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Savor the Pain

I was once watching a romantic comedy (the name escapes me, surprisingly) with my beautiful bride, when one of the characters said something that woke me up, that is, caught my attention.  Our hero (whose name I don’t remember) had just failed miserably in his scheme to win the girl of his dreams.  While drowning his sorrows, a friend tells him to: "Savor the pain." 

Savor the pain!?  Why on earth would he want to do that?  Pain hurts.  Pain is what he was trying to forget.  Pain is bad.

However, the character's point was that the disaster that had just occurred was a life experience, and although it turned out poorly, our hero needed to make the most of the moment.  I believe this is what Tennyson was trying to convey when he penned these words: 'Tis better to have loved and lost than never to have loved at all.

Savoring the moment gives us a life experience, a memory to look back upon.  Perhaps a lesson learned, perhaps a good laugh at the silliness of our youth, perhaps just a smile at the everyday joys of life.

Stop and smell the roses
Have you ever actually done that?  Just stopped and smelled the roses (and not post a selfie with the roses on Facebook).  Just savoring the moment.  When’s the last time you did that?  This world is full of God’s beauty.  Even His “ugly” creations have a fascinating beauty to them.  Sadly, we are often too busy to notice.  Why is this?

What’s next?
Our whole childhood seems to be built around preparing for the future:  

We gotta go to school…
…gotta do the extra-curricular activities…
…gotta make valedictorian…
…so we can get the recommendations…
…so we can go to Harvard…
…so we can get that high-paying job…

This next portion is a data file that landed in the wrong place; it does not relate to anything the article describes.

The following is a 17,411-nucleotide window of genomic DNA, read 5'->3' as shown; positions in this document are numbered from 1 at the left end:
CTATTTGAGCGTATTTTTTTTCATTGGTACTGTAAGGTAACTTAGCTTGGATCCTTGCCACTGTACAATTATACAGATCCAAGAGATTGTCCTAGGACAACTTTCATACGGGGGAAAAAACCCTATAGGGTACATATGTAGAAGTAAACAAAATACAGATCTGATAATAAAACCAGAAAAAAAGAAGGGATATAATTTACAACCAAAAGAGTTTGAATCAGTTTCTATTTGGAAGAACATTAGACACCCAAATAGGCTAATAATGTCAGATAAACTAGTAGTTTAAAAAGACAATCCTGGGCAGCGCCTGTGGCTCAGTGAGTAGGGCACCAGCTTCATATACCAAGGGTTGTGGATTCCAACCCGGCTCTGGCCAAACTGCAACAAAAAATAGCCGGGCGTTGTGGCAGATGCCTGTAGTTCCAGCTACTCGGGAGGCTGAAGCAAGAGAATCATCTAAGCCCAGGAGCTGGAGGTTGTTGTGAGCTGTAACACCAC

…so we can get that big house…
…with 3 cars in the driveway…
…and a boat in the dock in the backyard…
…because we have waterfront property…

I know a man who did it all perfectly.  He went to Harvard Law School. He had a wonderful wife who put him through school. He got that successful job making the big bucks.  He had accomplished all he ever thought about before he was thirty years old.  

He was miserable. 

He was always looking to what’s next.  Then, when he made it to the finish line, there was no more next.  So he created a new next by leaving his wife for another woman.  Unfortunately, he had never learned how to enjoy what he already had. This man claimed to be a Christian.  

I don’t think he’s alone in his thinking.  If we’re not careful, we can all fall prey to living our lives in the future.  If we’re always looking to the future, we miss the moment that’s happening right in front of us.

I know what it is to be in need, and I know what it is to have plenty. I have 
learned the secret of being content in any and every situation, 
whether well fed or hungry, whether living in plenty or in want.  I can do 
everything through him who gives me strength.  (Phil 4:12-13)

Don’t Worry, Be Happy
Do you ever find yourself worrying about what the future holds? If you can’t think of anything to worry about, just flip on the TV or check the news feed on your phone.  There will be somebody there with a sensational story to get the worry juices flowing:
•    Wars (and rumors of wars)
•    The state of the economy (always bad)
•    Your health (and how you’re ruining it)

We Americans seem to have a penchant for bad news, so much so that it can interfere with our enjoyment of the blessings of this life.  But, alas, this isn’t something us Americans have originated.  Solomon warned us of this long ago:

I have seen another evil under the sun, and it weighs heavily on men:
God gives a man wealth, possessions and honor, so that he lacks nothing 
his heart desires, but God does not enable him to enjoy them, and a stranger 
enjoys them instead. This is meaningless, a grievous evil.  (Eccl 6:1-2)

Fortunately, God has given us the remedy to all this bad news.  It’s called the Good News. And if we let it do its job, the rest will take care of itself:

Therefore do not be anxious, saying, 'What shall we eat?' or 'What shall we drink?'  or 'What shall we wear?' … But seek first the kingdom of God and 
his righteousness, and all these things will be added to you. "Therefore do not 
be anxious about tomorrow, for tomorrow will be anxious for itself. 
Sufficient for the day is its own trouble. (Mat 6:31,33-34)

All that really matters has already been taken care of for us.  All we need to do is accept it, embrace it, and rejoice in it!

And the peace of God, which surpasses all understanding, will guard 
your hearts and your minds in Christ Jesus. (Phil 4:7)

Let’s not live our lives in the future.  Let’s learn to savor the pain!  And the joy!  And the peace that passes all understanding!    

 - Phil Parker